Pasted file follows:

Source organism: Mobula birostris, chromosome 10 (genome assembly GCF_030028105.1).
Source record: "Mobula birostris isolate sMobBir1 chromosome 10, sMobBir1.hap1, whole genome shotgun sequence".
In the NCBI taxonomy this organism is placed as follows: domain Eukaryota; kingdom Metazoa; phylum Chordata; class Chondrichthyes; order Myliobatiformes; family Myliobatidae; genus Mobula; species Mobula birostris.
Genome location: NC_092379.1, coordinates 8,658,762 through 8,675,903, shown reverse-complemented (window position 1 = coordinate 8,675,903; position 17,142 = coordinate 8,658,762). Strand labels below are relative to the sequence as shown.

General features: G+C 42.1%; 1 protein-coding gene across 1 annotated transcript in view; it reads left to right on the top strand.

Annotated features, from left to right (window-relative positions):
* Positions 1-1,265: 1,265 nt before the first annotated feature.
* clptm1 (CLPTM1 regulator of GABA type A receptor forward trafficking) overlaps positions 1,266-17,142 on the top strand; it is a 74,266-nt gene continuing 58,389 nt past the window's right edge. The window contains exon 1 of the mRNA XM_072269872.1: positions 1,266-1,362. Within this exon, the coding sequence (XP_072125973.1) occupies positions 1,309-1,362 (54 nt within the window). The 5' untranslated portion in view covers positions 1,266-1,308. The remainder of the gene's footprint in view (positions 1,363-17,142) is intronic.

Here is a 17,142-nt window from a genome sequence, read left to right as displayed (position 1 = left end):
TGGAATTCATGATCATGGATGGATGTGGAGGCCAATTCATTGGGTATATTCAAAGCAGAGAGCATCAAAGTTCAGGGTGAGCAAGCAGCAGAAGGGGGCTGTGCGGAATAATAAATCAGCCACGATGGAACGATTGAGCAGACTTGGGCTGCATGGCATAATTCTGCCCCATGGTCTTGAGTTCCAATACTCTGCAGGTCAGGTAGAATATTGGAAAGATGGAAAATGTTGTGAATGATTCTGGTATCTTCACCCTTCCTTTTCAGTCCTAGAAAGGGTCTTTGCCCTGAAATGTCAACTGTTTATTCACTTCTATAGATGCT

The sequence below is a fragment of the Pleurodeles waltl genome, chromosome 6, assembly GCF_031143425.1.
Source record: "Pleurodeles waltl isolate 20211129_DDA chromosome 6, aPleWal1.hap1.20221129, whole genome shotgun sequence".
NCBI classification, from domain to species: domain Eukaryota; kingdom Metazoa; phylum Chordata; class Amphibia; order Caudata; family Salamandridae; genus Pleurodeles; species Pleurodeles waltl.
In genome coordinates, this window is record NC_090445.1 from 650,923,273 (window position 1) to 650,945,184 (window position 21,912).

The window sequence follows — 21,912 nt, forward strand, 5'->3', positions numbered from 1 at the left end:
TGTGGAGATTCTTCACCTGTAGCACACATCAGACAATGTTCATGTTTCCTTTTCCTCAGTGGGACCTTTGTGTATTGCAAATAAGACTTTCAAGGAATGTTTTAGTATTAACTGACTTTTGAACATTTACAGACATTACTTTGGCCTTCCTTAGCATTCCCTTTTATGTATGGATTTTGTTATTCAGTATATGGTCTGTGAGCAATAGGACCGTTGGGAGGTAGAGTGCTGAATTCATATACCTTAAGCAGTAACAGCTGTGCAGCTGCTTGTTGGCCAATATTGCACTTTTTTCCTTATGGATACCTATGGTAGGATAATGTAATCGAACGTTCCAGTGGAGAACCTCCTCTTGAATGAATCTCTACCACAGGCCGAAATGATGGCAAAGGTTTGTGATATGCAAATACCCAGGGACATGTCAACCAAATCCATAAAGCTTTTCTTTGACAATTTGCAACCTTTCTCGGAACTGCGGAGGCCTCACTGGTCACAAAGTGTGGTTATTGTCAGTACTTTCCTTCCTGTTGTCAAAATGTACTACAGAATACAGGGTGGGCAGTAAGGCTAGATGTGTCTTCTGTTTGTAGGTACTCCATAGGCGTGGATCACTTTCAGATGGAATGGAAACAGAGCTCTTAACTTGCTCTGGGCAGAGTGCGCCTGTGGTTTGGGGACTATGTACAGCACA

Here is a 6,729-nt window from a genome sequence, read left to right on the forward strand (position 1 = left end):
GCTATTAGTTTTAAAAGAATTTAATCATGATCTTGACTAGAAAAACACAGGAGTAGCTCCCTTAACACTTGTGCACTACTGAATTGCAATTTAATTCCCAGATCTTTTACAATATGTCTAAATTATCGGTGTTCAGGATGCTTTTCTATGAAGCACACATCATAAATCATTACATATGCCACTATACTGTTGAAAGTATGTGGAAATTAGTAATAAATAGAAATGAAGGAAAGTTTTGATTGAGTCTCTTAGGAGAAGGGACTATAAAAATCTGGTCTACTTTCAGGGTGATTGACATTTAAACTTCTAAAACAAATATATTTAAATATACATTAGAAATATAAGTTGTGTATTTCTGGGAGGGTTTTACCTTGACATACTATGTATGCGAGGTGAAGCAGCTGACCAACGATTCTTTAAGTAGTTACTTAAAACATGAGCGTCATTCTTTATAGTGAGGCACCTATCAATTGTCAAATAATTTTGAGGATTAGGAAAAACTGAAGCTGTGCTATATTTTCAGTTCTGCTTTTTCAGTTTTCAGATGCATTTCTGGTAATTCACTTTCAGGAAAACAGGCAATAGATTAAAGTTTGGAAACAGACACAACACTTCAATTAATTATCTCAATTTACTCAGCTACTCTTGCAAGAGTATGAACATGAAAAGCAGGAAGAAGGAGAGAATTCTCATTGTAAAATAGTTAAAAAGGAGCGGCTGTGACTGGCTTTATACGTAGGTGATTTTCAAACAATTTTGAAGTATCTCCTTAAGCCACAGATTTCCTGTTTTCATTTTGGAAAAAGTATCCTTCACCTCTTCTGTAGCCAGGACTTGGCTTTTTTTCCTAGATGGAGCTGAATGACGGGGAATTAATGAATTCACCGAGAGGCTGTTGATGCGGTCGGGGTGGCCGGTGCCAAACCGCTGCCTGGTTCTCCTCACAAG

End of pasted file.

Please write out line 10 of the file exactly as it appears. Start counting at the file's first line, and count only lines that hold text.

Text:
TGGAATTCATGATCATGGATGGATGTGGAGGCCAATTCATTGGGTATATTCAAAGCAGAGAGCATCAAAGTTCAGGGTGAGCAAGCAGCAGAAGGGGGCTGTGCGGAATAATAAATCAGCCACGATGGAACGATTGAGCAGACTTGGGCTGCATGGCATAATTCTGCCCCATGGTCTTGAGTTCCAATACTCTGCAGGTCAGGTAGAATATTGGAAAGATGGAAAATGTTGTGAATGATTCTGGTATCTTCACCCTTCCTTTTCAGTCCTAGAAAGGGTCTTTGCCCTGAAATGTCAACTGTTTATTCACTTCTATAGATGCT